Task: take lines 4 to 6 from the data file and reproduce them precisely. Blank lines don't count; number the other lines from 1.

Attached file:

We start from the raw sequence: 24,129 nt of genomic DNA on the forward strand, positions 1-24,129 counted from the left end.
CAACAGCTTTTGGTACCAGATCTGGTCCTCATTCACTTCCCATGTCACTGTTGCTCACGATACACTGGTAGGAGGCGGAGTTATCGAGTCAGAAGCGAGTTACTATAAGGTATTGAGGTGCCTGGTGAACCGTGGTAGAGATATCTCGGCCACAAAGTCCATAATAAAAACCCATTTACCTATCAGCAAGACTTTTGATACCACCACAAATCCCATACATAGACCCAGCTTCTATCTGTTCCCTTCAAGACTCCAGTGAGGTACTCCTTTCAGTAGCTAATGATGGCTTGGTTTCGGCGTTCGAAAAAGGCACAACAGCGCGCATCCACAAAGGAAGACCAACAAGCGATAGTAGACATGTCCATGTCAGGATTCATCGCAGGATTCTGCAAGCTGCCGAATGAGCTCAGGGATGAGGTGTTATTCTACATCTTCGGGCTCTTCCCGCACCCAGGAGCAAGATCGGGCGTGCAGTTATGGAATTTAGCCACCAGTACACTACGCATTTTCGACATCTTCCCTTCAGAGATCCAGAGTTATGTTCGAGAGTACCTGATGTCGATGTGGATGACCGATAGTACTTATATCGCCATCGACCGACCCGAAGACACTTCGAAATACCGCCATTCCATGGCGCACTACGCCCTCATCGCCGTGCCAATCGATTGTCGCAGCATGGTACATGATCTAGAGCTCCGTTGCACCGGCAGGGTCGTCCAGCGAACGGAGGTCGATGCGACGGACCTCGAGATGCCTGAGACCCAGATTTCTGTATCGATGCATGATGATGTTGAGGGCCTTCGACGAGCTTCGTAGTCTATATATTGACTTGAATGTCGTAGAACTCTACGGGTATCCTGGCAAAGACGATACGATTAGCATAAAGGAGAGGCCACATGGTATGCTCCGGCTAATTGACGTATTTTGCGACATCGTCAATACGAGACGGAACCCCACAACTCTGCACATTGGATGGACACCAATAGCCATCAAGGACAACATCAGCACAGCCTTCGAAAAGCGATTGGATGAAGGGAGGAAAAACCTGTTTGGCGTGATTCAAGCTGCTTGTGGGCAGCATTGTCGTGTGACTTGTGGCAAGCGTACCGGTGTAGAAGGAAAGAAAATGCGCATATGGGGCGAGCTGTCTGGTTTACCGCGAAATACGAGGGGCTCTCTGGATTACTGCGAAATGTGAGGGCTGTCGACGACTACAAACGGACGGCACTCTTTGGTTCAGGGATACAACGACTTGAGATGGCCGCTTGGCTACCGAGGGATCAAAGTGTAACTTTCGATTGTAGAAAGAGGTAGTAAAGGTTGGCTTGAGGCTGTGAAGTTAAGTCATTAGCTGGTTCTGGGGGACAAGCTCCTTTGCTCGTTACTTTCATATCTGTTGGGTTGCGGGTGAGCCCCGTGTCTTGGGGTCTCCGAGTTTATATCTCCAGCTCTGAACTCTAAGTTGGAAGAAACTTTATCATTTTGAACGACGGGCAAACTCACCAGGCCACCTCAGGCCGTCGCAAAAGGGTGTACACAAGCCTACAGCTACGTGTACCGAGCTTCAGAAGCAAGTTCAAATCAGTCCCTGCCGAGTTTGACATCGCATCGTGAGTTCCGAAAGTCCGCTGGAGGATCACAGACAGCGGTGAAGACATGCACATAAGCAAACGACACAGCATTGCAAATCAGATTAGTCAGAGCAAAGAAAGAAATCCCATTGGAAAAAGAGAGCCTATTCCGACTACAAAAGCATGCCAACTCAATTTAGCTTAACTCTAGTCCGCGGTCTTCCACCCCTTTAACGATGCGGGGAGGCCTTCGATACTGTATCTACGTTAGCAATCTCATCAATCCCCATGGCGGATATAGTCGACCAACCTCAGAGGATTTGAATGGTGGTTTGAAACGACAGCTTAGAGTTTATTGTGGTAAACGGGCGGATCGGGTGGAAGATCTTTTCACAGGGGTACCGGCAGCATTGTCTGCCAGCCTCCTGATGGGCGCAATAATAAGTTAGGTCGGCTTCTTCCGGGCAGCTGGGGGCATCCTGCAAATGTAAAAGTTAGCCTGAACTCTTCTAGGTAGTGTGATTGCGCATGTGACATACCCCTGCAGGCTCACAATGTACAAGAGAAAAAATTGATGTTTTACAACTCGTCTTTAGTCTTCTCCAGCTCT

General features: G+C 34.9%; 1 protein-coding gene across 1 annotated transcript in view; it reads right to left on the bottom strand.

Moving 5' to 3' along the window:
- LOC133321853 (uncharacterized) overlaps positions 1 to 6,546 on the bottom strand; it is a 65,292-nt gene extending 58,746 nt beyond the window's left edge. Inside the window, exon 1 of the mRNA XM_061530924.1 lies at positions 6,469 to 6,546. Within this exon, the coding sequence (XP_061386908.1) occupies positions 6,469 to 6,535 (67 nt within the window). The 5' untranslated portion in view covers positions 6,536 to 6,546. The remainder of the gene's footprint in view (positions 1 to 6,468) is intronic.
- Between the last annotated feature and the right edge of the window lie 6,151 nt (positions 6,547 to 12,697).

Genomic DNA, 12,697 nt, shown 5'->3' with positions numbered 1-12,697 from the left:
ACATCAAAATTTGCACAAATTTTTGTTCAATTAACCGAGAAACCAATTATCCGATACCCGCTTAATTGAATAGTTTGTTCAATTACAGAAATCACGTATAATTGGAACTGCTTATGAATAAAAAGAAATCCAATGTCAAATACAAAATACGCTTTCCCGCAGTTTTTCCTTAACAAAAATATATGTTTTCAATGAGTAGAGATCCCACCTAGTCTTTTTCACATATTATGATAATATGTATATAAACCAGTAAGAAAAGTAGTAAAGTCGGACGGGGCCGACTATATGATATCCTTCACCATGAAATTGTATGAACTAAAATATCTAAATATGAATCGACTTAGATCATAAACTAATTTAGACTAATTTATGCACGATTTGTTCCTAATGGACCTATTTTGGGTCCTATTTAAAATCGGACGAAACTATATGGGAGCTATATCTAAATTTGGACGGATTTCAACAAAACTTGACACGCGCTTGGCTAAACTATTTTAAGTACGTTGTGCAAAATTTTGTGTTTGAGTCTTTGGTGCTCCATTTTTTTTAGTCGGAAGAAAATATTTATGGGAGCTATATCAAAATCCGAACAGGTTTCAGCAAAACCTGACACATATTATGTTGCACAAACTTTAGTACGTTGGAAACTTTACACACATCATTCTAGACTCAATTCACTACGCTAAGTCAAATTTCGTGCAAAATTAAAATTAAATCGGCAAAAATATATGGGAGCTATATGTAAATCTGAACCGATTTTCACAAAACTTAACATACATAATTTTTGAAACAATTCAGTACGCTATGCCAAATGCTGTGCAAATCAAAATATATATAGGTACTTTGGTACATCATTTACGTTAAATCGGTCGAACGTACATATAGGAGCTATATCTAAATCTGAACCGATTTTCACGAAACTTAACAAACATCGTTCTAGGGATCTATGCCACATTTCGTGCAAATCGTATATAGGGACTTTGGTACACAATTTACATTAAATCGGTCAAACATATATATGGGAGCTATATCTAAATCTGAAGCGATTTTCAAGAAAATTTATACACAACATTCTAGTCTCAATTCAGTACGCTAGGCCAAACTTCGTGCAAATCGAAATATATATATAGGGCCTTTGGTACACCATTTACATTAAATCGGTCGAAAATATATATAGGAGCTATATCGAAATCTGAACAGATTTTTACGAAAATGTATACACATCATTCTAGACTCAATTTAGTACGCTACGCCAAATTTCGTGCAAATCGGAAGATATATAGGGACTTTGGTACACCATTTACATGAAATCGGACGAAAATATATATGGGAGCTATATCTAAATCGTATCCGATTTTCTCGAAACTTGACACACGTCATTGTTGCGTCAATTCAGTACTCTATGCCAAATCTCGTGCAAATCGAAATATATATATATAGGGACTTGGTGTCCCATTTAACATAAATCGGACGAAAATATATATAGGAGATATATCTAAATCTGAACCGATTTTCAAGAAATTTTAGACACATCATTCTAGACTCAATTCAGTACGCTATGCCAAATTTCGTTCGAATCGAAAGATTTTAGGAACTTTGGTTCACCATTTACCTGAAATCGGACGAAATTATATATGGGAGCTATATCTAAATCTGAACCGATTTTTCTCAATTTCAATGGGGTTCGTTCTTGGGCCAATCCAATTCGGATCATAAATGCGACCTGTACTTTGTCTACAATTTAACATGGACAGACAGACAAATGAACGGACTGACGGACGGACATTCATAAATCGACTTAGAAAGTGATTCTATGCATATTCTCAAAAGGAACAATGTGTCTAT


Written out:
Moving 5' to 3' along the window:
- LOC133321853 (uncharacterized) overlaps positions 1 to 6,546 on the bottom strand; it is a 65,292-nt gene extending 58,746 nt beyond the window's left edge. Inside the window, exon 1 of the mRNA XM_061530924.1 lies at positions 6,469 to 6,546. Within this exon, the coding sequence (XP_061386908.1) occupies positions 6,469 to 6,535 (67 nt within the window). The 5' untranslated portion in view covers positions 6,536 to 6,546. The remainder of the gene's footprint in view (positions 1 to 6,468) is intronic.
- Between the last annotated feature and the right edge of the window lie 6,151 nt (positions 6,547 to 12,697).